After four gangbangers allegedly shot and killed a 27-year-old police officer, the district attorney suggested “leniency” for the accused. That didn’t sit right with the sheriff, who quickly stepped in to ensure justice was served.
Los Angeles County Sheriff Alex Villanueva, who has been dubbed the “Donald Trump” of law enforcement by his critics, came under fire. The debate surrounded Los Angeles Police Officer Fernando Arroyos, who was gunned down by four gangbangers while he was off-duty and house-hunting with his girlfriend.
“Officials say Officer Arroyos was not in uniform and was with his girlfriend to look at a home they were interested in buying,” Fox News reported. “They were walking down an alleyway and taking pictures of the property when a black pickup truck pulled up near the couple. Three men got out of the vehicle and confronted the couple in what police believe was an attempted robbery. During the confrontation, Arroyos exchanged gunfire with the suspects.”
Deputies with the Los Angeles County Sheriff’s Department responded to the scene and discovered Arroyos was in grave condition. The deputies rushed him to St. Francis Medical Center in Lynwood where he died. After an intense investigation, deputies arrested Luis Alfredo De La Rosa Rios, 29; Ernesto Cisneros, 22; Jesse Contreras, 34; and Rios’ girlfriend Haylee Marie Grisham, 18.
The three men were known gang members of Florencia 13, while Grisham was a “known associate.” Sheriff Alex Villanueva was in discussion with Los Angeles District Attorney George Gascon in regard to the charges that would be filed.
“I believe their plan was to just prosecute a simple murder with no gun enhancements, no gang enhancements, nothing,” Villanueva told the Los Angeles Times when asked if he had consulted with Gascon’s office. “And that really did not cover the depravity of this crime…. It should be noted that the California penal code does cover all these things. The tools are there but we need to have someone who’s willing to use them.”
The U.S. Attorney’s Office for the Central District of California ultimately charged the four suspects with violent crime in aid of racketeering, which it says “carries a potential death penalty – and a minimum sentence of life in federal prison without the possibility of parole – because Officer Arroyos allegedly was murdered during the robbery.”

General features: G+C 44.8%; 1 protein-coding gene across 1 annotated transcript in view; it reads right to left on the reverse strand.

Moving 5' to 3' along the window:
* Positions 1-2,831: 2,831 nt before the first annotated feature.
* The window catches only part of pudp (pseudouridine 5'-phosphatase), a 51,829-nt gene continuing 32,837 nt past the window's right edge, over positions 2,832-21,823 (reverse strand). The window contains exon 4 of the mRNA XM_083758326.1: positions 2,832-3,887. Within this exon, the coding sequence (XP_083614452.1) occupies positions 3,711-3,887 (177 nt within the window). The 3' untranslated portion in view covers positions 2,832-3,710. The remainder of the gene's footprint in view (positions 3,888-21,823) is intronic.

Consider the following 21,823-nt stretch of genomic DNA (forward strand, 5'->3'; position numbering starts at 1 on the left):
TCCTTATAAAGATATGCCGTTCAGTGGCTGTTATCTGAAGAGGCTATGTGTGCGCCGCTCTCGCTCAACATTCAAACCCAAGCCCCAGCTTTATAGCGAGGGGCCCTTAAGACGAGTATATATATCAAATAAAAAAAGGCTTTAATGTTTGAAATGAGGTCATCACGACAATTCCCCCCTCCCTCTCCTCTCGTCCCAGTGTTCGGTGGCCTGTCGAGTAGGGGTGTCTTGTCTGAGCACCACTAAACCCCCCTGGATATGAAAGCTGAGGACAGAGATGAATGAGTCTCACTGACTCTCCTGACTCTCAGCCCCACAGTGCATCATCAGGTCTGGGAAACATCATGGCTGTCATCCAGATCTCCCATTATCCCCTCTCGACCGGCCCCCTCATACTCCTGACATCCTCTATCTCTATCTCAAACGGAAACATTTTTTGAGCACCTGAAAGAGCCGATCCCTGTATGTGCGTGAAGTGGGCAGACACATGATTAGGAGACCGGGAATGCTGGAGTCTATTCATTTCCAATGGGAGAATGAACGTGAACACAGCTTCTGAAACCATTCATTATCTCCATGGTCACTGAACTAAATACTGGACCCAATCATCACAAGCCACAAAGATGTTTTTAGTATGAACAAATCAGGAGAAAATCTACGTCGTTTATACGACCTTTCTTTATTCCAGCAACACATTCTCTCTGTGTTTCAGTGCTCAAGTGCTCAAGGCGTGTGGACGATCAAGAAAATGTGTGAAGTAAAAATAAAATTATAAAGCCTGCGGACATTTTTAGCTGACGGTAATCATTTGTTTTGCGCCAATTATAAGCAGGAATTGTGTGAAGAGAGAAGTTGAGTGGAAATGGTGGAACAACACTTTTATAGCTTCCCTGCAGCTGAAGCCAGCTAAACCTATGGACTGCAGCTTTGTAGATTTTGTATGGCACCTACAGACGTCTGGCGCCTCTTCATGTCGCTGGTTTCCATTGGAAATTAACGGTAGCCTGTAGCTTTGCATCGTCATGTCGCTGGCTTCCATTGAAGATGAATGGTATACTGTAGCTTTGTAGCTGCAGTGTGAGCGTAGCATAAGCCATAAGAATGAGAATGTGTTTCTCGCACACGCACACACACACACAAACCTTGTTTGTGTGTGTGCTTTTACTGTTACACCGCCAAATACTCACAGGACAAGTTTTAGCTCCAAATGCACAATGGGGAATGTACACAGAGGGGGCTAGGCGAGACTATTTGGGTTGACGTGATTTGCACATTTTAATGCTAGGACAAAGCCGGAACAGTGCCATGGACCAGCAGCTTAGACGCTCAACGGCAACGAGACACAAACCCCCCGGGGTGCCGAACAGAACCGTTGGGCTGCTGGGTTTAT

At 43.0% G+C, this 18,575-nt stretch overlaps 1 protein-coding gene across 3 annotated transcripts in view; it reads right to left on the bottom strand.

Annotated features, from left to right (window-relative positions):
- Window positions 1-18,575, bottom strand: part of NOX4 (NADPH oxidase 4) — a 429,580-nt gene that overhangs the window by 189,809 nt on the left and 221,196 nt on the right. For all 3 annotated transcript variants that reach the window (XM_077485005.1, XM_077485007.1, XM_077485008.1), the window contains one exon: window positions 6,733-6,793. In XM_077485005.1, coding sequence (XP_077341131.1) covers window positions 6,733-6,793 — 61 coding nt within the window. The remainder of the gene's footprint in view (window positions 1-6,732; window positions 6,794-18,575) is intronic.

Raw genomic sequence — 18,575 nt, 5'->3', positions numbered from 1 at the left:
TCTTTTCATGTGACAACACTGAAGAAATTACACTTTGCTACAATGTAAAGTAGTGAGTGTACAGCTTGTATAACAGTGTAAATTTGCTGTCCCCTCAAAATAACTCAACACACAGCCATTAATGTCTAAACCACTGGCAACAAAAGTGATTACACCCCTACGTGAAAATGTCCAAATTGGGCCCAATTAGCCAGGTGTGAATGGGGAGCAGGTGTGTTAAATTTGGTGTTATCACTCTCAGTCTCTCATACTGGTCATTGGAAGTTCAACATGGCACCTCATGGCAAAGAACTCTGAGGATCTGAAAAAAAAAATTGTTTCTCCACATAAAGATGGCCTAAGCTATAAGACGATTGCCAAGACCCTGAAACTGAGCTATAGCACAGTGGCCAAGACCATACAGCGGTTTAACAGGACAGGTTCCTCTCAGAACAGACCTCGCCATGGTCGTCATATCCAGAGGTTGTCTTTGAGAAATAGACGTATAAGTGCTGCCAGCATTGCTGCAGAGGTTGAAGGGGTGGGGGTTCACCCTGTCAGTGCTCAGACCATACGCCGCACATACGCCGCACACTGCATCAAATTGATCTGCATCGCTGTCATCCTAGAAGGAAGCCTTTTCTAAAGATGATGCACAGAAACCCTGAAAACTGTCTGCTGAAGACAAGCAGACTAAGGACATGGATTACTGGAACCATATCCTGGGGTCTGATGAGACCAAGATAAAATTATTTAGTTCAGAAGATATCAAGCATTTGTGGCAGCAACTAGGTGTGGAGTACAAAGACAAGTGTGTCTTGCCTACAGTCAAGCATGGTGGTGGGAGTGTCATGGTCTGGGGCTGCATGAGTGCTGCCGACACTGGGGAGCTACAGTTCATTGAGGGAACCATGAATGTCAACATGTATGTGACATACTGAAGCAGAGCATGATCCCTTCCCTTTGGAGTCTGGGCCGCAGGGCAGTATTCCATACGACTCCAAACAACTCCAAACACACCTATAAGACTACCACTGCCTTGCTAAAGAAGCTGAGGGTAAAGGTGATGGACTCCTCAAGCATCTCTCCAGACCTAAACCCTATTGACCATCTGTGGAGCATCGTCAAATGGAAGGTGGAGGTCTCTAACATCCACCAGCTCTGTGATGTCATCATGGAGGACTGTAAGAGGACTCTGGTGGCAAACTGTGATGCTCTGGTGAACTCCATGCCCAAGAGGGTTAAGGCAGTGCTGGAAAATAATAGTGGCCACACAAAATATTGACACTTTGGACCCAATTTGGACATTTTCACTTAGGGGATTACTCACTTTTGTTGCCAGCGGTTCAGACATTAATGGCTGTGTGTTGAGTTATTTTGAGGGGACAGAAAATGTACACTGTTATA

Sources also said Villanueva went to federal authorities to handle the situation because of Gascon’s decision to no longer pursue sentencing enhancements in gang-related cases. The DA’s decision on enhancements affects whether criminals are given a chance at parole, the Los Angeles Times added. Villanueva also told the newspaper that the DA’s response was “not satisfactory.”
When Gascon took office, the Democrat instituted a variety of reforms aimed at reducing many criminal penalties, including blanket orders that prohibited prosecutors from filing most sentencing enhancements, which can amplify prison time when crimes involve gangs, guns, repeat offenders, or special categories of victims, KNBC News reported.
Villanueva said that Gascon has declined to prosecute 12,000 cases brought to him by Los Angeles city and county police. “So that is disheartening for any cop to think all their work is being undone by a careless and irresponsible district attorney,” he said. “But they’re not going to stop doing their job. The deputies … keep doing your job, don’t use the excuse of someone else not doing their job to avoid it – and it’s working.”
Gascon’s office, though it disputed that it was involved in talks with Villanueva, claimed they now support the charges. “We support the federal authorities taking the case and will be in communication with all the parties involved,” the DA’s office told the news outlet in a prepared statement.
Officer Fernando Arroyo had a bright future ahead of him. LAPD Lieutenant Rex Ingram told the LA Times that Arroyo, who graduated from UC Berkeley with a degree in legal studies, was “the humblest and happiest guy I know on the job. He could have gone to law school or the FBI like his peers with that education, but he wanted to serve his community and give back. He loved his community…. He was very close to his family.”